Something More: Pornoviolence in Sword Art Online, Mythology of Tsuritama, and the Kingdom of iDOLM@STER
Nick describes the conflicting issues of pornoviolence in our beloved games and anime, and points to a specific example in this past week’s episode of Sword Art Online. [A Rather Silly Blog]
Click writes about his adoration of mythology and how Tsuritama is a modern take on the Japanese myth of Ryūjin, the water dragon. [Pretense with Glasses]
Omo compares iDOLM@STER and his growing interest in the franchise to Jesus’ parable of the mustard seed. [omonomono]
Shinmaru dives into The Laws of Eternity, a Happy Science anime, for a 12 Days of Christmas post. [The Cart Driver]
As part of the Something More series of posts (formerly Spirituality in the Anime Blogosphere), each week, Beneath the Tangles links to writings about anime and manga that involve religion and spirituality. If you’ve written such a piece or know of one, please email TWWK if you’d like it included.
Spirituality in the Anime Blogosphere: iDOLM@STER Theology, Tamaki’s War Angels, and Hidamarimpermanent Sketch
A_Libellule discusses the idea of mono no aware and the related Buddhist principal of impermanence in relation to Hidamari Sketch. [The Untold Story of Altair and Vega]
Sean Gaffney wasn’t overly impressed by volume one of Nozomu Tamaki’s work, Angel Para Bellum, which focuses on an apocalyptic battle between the angels of Heaven and demons of Hell. [A Case Suitable for Treatment]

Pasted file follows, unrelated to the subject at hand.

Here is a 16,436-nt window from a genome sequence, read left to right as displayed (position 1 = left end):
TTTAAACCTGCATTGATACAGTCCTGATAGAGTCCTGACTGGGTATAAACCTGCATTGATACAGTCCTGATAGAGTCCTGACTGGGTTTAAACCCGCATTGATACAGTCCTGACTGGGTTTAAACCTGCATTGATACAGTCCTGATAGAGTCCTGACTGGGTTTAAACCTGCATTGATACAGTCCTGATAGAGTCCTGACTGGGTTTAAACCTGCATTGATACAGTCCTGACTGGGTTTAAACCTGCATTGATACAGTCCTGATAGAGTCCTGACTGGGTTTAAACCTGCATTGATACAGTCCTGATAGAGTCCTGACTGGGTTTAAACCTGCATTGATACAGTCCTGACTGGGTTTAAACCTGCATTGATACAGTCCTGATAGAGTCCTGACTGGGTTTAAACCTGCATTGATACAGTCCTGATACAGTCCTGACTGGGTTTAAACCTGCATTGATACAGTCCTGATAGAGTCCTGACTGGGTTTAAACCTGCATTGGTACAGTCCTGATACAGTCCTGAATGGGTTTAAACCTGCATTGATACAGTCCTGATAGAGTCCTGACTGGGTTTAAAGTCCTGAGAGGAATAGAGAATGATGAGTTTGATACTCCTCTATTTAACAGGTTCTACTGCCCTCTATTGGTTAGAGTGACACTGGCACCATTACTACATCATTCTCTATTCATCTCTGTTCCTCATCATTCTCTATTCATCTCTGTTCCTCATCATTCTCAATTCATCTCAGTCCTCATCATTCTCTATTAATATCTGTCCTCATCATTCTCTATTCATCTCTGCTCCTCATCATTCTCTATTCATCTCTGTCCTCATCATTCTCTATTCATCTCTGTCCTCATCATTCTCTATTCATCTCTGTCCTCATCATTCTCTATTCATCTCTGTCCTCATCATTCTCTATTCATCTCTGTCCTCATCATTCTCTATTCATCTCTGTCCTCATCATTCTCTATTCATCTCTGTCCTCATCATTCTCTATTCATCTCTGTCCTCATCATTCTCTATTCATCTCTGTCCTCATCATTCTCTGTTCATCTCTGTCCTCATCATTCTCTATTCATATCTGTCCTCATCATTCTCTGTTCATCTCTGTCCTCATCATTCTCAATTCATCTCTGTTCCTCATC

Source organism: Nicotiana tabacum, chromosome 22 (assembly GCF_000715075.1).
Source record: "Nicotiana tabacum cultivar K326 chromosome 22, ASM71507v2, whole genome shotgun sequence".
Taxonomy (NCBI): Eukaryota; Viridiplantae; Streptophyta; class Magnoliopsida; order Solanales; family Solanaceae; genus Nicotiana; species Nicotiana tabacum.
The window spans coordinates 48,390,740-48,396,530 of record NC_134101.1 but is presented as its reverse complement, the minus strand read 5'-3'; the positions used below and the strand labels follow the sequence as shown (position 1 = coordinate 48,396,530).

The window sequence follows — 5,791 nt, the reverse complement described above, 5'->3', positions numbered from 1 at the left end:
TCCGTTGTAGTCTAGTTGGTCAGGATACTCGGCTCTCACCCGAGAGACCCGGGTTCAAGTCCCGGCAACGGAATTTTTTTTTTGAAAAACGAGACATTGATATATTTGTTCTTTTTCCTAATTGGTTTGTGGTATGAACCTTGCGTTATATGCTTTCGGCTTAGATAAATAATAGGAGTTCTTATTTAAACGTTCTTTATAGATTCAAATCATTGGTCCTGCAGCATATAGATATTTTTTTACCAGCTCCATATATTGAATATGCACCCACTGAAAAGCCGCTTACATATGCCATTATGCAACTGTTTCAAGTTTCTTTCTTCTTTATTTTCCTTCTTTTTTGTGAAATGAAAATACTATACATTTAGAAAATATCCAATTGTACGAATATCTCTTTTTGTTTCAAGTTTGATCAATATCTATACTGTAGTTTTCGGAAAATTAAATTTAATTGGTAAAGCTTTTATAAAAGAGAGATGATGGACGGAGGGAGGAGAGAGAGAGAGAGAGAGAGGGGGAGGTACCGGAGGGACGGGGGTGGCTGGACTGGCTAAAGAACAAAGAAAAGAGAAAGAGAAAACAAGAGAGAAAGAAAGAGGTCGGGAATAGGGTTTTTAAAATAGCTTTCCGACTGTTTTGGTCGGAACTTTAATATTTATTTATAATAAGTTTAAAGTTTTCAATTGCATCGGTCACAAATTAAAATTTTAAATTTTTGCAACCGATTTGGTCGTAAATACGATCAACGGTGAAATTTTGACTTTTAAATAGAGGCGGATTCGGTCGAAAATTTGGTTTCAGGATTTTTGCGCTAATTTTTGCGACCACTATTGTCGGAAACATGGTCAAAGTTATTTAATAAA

Pete Zaitcev presents some unexpected lyrics from iDOLM@STER, including several lines in which Haruka Amani tells why she believes in God. [Ani-Nouto]
A Day Without Me gives her entertaining take on Superfortress Romanesque Samy: Missing 99, “one of those sad 80′s-era OAVs that is pretty bad, but not bad enough to be entertaining,” and contains just a bit of religious dialogue. [GAR GAR Stegosaurus]
EVE reviews volume four of A Devil and Her Love Song, which features the Catholic protagonist, Maria Kawai. [Anime Radius]
And finally, I hope those of you who attended Otakon got a chance to check out Charles Dunbar’s panels! [Study of Anime]
As part of the Spirituality in the Anime Blogosphere series of posts, each week, Beneath the Tangles links to writings about anime and manga that involve religion and spirituality. If you’ve written such a piece or know of one, please email TWWK if you’d like it included.
Buddhist or Christian, Pagan or Muslim, spiritual or areligious, one thing that connects the readers of this blog is that anime is a medium that stirs something inside of us. Here on Beneath the Tangles, we sometimes explore powerful themes that anime can have in common with Christianity and even how anime can change how we live out our faith.
Not all anime moves us so powerfully, but still, it seems as if even mundane episodes of a show stir our souls. And sometimes, a show will catch us unexpectedly. This is an email I received from a frequent reader, Albert:
A very nice anime that I’ve recently seen is The iDOLM@STER. When I first heard of the premise (12 girls work to get to the top of the idol industry), I figured it would be another fanservice type anime and wasn’t very interested. However, a friend told me otherwise so I decided to check it out. What I got was a heartwarming series with excellent character development and no fanservice in the slightest. I was pleasantly shocked, really. I highly recommend that you guys at least take a look at the series.
After stalling on one episode of iDOLM@STER, I’ve now decided to return to it.
What about you?
What anime caught you by surprise in how much it moved you?
Did it warm your heart? Did it anger you? Did it make you go want to change the world? Did it simply change you?
Please share with us. Feel free to leave links if you’ve written something that gives more details about such an experience.